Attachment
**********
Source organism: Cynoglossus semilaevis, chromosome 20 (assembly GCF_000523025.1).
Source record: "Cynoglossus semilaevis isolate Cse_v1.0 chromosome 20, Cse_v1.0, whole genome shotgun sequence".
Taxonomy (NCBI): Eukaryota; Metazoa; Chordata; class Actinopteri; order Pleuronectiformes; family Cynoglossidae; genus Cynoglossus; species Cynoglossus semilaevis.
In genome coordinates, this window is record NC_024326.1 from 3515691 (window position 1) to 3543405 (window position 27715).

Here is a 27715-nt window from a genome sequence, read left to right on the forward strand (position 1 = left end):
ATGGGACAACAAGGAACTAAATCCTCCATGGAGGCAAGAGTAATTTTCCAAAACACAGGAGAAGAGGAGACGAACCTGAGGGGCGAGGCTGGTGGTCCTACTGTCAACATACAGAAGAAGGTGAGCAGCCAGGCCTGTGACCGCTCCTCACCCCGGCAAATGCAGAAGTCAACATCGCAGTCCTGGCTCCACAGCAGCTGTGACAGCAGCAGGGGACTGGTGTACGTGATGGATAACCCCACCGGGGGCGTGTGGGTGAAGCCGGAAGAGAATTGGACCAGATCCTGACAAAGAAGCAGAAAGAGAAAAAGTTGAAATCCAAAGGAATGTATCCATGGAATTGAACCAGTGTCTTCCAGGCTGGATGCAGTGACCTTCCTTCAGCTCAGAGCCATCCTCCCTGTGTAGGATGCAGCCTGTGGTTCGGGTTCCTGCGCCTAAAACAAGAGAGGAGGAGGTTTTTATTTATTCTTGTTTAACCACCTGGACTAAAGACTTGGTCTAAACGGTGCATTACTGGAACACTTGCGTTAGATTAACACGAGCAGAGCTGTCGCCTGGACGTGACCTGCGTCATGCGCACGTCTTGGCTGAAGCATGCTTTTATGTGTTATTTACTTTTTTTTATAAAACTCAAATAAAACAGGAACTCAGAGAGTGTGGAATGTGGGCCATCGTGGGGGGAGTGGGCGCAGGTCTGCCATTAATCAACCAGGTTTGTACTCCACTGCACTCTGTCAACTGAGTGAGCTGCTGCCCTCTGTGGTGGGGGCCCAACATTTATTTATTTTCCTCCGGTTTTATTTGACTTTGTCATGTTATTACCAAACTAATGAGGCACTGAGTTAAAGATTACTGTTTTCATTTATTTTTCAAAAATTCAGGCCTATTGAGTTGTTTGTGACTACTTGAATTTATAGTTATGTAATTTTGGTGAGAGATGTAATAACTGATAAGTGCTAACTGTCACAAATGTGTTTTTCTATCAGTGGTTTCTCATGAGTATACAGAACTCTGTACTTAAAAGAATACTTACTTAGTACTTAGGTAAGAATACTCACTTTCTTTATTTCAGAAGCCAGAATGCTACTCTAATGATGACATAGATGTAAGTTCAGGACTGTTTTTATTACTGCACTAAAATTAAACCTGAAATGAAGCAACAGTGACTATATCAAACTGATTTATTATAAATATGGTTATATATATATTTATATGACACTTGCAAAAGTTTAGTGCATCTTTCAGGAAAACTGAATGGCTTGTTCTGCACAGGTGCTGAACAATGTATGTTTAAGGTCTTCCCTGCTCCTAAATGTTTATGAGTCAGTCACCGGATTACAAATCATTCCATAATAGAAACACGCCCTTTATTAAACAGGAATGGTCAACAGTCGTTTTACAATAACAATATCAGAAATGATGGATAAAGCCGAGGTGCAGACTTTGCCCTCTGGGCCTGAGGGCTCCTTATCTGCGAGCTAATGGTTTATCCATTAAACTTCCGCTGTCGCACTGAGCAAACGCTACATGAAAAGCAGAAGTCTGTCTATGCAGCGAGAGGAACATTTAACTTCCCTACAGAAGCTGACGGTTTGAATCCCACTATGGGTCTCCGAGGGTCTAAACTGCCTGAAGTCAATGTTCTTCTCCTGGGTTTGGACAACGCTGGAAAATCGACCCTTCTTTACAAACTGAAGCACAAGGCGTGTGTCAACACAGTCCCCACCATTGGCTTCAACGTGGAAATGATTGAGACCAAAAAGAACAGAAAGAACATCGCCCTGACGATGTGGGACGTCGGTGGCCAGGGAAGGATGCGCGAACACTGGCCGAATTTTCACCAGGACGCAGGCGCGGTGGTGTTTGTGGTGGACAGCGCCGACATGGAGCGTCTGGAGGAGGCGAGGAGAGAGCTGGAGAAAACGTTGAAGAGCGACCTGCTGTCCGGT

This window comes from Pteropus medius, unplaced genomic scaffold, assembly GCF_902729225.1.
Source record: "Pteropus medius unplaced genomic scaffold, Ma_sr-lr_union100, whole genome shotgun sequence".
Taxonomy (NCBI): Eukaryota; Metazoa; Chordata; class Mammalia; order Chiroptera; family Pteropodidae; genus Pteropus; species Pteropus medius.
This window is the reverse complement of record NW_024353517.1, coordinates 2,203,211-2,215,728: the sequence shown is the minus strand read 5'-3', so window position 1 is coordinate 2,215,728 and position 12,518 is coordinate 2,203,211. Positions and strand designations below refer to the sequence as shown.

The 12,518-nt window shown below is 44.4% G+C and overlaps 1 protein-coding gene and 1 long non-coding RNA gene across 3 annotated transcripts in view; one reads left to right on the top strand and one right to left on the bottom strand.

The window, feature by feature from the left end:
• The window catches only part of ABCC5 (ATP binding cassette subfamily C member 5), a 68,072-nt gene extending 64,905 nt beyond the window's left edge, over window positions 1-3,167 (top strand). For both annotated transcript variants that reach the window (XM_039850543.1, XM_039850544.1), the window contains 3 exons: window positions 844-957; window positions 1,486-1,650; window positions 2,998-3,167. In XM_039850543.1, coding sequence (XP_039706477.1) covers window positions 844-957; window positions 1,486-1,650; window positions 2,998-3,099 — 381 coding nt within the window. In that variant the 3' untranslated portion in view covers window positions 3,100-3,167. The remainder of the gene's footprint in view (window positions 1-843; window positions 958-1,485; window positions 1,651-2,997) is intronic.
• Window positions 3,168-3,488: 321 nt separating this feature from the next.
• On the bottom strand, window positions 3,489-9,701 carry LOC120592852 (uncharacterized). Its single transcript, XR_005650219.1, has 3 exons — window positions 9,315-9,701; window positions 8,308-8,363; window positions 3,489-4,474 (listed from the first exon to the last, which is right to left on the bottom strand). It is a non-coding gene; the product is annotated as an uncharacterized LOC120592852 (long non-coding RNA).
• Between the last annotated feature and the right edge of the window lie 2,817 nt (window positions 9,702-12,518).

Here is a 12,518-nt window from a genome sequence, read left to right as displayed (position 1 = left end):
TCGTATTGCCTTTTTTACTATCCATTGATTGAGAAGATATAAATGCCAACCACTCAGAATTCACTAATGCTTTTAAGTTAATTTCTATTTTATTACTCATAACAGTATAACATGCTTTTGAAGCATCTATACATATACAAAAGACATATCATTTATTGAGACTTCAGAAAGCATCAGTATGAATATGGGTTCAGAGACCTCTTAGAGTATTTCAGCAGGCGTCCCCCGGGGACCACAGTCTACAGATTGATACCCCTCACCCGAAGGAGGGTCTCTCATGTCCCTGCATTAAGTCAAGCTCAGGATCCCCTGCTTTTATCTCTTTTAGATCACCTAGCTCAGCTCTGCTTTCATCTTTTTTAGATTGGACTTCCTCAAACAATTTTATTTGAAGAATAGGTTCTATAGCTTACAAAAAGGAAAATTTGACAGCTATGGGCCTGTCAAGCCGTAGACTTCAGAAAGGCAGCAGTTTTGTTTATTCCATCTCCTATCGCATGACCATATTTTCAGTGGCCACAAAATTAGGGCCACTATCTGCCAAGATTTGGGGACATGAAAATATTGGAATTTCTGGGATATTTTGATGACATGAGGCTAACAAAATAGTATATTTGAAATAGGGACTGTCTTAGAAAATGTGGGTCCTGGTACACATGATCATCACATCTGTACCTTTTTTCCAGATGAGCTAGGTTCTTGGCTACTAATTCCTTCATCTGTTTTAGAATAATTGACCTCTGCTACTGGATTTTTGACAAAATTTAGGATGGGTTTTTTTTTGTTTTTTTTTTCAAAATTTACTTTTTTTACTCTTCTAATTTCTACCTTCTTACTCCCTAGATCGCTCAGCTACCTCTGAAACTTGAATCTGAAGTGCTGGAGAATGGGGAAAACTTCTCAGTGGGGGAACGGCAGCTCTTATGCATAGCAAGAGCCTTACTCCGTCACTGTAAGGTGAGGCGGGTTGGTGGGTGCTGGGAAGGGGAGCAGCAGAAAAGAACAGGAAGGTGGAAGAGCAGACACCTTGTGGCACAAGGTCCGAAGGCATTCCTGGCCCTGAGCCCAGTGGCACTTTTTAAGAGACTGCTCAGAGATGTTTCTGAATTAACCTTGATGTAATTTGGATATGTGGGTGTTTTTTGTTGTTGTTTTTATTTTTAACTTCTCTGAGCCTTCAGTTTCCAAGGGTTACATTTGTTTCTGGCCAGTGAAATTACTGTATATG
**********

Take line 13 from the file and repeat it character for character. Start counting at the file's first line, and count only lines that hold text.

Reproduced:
• The window catches only part of ABCC5 (ATP binding cassette subfamily C member 5), a 68,072-nt gene extending 64,905 nt beyond the window's left edge, over window positions 1-3,167 (top strand). For both annotated transcript variants that reach the window (XM_039850543.1, XM_039850544.1), the window contains 3 exons: window positions 844-957; window positions 1,486-1,650; window positions 2,998-3,167. In XM_039850543.1, coding sequence (XP_039706477.1) covers window positions 844-957; window positions 1,486-1,650; window positions 2,998-3,099 — 381 coding nt within the window. In that variant the 3' untranslated portion in view covers window positions 3,100-3,167. The remainder of the gene's footprint in view (window positions 1-843; window positions 958-1,485; window positions 1,651-2,997) is intronic.